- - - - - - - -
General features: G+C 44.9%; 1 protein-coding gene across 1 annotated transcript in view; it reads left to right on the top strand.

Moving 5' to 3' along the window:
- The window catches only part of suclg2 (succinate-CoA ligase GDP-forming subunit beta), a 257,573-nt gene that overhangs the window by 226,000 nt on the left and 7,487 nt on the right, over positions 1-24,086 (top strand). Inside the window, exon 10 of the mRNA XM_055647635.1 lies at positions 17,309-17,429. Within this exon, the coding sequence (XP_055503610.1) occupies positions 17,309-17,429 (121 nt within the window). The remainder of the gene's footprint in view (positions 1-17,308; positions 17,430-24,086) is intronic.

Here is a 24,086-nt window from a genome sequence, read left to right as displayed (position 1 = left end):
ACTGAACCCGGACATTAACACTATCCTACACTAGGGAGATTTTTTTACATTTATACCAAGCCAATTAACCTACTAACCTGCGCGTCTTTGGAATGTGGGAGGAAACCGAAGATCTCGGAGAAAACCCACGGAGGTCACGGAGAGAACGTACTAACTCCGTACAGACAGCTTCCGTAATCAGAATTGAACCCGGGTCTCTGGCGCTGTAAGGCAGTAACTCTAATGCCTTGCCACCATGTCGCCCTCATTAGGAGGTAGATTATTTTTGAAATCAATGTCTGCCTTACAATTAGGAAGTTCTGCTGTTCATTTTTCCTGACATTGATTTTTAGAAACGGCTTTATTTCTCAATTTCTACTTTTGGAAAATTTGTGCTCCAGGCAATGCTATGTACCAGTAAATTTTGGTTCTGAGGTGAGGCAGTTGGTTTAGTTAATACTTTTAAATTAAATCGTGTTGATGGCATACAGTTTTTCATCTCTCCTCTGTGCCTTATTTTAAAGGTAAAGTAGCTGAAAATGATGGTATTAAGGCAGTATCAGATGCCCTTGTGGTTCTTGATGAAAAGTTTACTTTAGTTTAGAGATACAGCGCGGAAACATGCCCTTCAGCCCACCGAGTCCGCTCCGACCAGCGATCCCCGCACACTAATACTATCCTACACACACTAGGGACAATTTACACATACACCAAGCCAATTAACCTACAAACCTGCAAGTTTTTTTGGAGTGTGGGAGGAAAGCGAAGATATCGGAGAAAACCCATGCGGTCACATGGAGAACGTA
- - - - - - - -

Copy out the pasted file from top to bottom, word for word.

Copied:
General features: G+C 44.9%; 1 protein-coding gene across 1 annotated transcript in view; it reads left to right on the top strand.

Moving 5' to 3' along the window:
- The window catches only part of suclg2 (succinate-CoA ligase GDP-forming subunit beta), a 257,573-nt gene that overhangs the window by 226,000 nt on the left and 7,487 nt on the right, over positions 1-24,086 (top strand). Inside the window, exon 10 of the mRNA XM_055647635.1 lies at positions 17,309-17,429. Within this exon, the coding sequence (XP_055503610.1) occupies positions 17,309-17,429 (121 nt within the window). The remainder of the gene's footprint in view (positions 1-17,308; positions 17,430-24,086) is intronic.

Here is a 24,086-nt window from a genome sequence, read left to right as displayed (position 1 = left end):
ACTGAACCCGGACATTAACACTATCCTACACTAGGGAGATTTTTTTACATTTATACCAAGCCAATTAACCTACTAACCTGCGCGTCTTTGGAATGTGGGAGGAAACCGAAGATCTCGGAGAAAACCCACGGAGGTCACGGAGAGAACGTACTAACTCCGTACAGACAGCTTCCGTAATCAGAATTGAACCCGGGTCTCTGGCGCTGTAAGGCAGTAACTCTAATGCCTTGCCACCATGTCGCCCTCATTAGGAGGTAGATTATTTTTGAAATCAATGTCTGCCTTACAATTAGGAAGTTCTGCTGTTCATTTTTCCTGACATTGATTTTTAGAAACGGCTTTATTTCTCAATTTCTACTTTTGGAAAATTTGTGCTCCAGGCAATGCTATGTACCAGTAAATTTTGGTTCTGAGGTGAGGCAGTTGGTTTAGTTAATACTTTTAAATTAAATCGTGTTGATGGCATACAGTTTTTCATCTCTCCTCTGTGCCTTATTTTAAAGGTAAAGTAGCTGAAAATGATGGTATTAAGGCAGTATCAGATGCCCTTGTGGTTCTTGATGAAAAGTTTACTTTAGTTTAGAGATACAGCGCGGAAACATGCCCTTCAGCCCACCGAGTCCGCTCCGACCAGCGATCCCCGCACACTAATACTATCCTACACACACTAGGGACAATTTACACATACACCAAGCCAATTAACCTACAAACCTGCAAGTTTTTTTGGAGTGTGGGAGGAAAGCGAAGATATCGGAGAAAACCCATGCGGTCACATGGAGAACGTA